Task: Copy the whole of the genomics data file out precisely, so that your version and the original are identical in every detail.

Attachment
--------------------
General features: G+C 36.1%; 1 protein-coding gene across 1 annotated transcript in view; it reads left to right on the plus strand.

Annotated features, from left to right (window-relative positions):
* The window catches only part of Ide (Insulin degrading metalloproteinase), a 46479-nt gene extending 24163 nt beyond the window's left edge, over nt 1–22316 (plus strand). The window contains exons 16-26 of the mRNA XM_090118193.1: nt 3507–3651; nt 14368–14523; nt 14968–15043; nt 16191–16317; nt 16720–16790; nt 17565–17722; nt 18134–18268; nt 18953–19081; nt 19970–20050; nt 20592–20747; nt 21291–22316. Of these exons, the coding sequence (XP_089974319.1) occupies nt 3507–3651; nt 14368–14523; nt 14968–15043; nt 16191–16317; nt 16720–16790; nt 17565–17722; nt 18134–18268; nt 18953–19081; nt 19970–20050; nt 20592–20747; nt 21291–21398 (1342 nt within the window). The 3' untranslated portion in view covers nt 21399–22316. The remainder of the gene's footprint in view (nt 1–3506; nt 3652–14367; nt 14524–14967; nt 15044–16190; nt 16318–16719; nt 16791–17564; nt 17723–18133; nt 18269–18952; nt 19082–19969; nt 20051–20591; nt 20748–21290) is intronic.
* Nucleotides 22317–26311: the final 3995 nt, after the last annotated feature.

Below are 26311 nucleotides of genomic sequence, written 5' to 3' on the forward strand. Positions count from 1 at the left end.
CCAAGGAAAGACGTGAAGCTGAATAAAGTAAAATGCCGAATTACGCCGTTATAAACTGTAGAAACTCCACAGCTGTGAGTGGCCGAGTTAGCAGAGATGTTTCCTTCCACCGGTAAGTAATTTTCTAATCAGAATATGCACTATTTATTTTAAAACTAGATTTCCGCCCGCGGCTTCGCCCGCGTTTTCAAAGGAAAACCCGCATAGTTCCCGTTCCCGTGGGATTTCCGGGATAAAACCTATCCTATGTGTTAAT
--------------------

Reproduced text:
General features: G+C 36.1%; 1 protein-coding gene across 1 annotated transcript in view; it reads left to right on the plus strand.

Annotated features, from left to right (window-relative positions):
* The window catches only part of Ide (Insulin degrading metalloproteinase), a 46479-nt gene extending 24163 nt beyond the window's left edge, over nt 1–22316 (plus strand). The window contains exons 16-26 of the mRNA XM_090118193.1: nt 3507–3651; nt 14368–14523; nt 14968–15043; nt 16191–16317; nt 16720–16790; nt 17565–17722; nt 18134–18268; nt 18953–19081; nt 19970–20050; nt 20592–20747; nt 21291–22316. Of these exons, the coding sequence (XP_089974319.1) occupies nt 3507–3651; nt 14368–14523; nt 14968–15043; nt 16191–16317; nt 16720–16790; nt 17565–17722; nt 18134–18268; nt 18953–19081; nt 19970–20050; nt 20592–20747; nt 21291–21398 (1342 nt within the window). The 3' untranslated portion in view covers nt 21399–22316. The remainder of the gene's footprint in view (nt 1–3506; nt 3652–14367; nt 14524–14967; nt 15044–16190; nt 16318–16719; nt 16791–17564; nt 17723–18133; nt 18269–18952; nt 19082–19969; nt 20051–20591; nt 20748–21290) is intronic.
* Nucleotides 22317–26311: the final 3995 nt, after the last annotated feature.

Below are 26311 nucleotides of genomic sequence, written 5' to 3' on the forward strand. Positions count from 1 at the left end.
CCAAGGAAAGACGTGAAGCTGAATAAAGTAAAATGCCGAATTACGCCGTTATAAACTGTAGAAACTCCACAGCTGTGAGTGGCCGAGTTAGCAGAGATGTTTCCTTCCACCGGTAAGTAATTTTCTAATCAGAATATGCACTATTTATTTTAAAACTAGATTTCCGCCCGCGGCTTCGCCCGCGTTTTCAAAGGAAAACCCGCATAGTTCCCGTTCCCGTGGGATTTCCGGGATAAAACCTATCCTATGTGTTAAT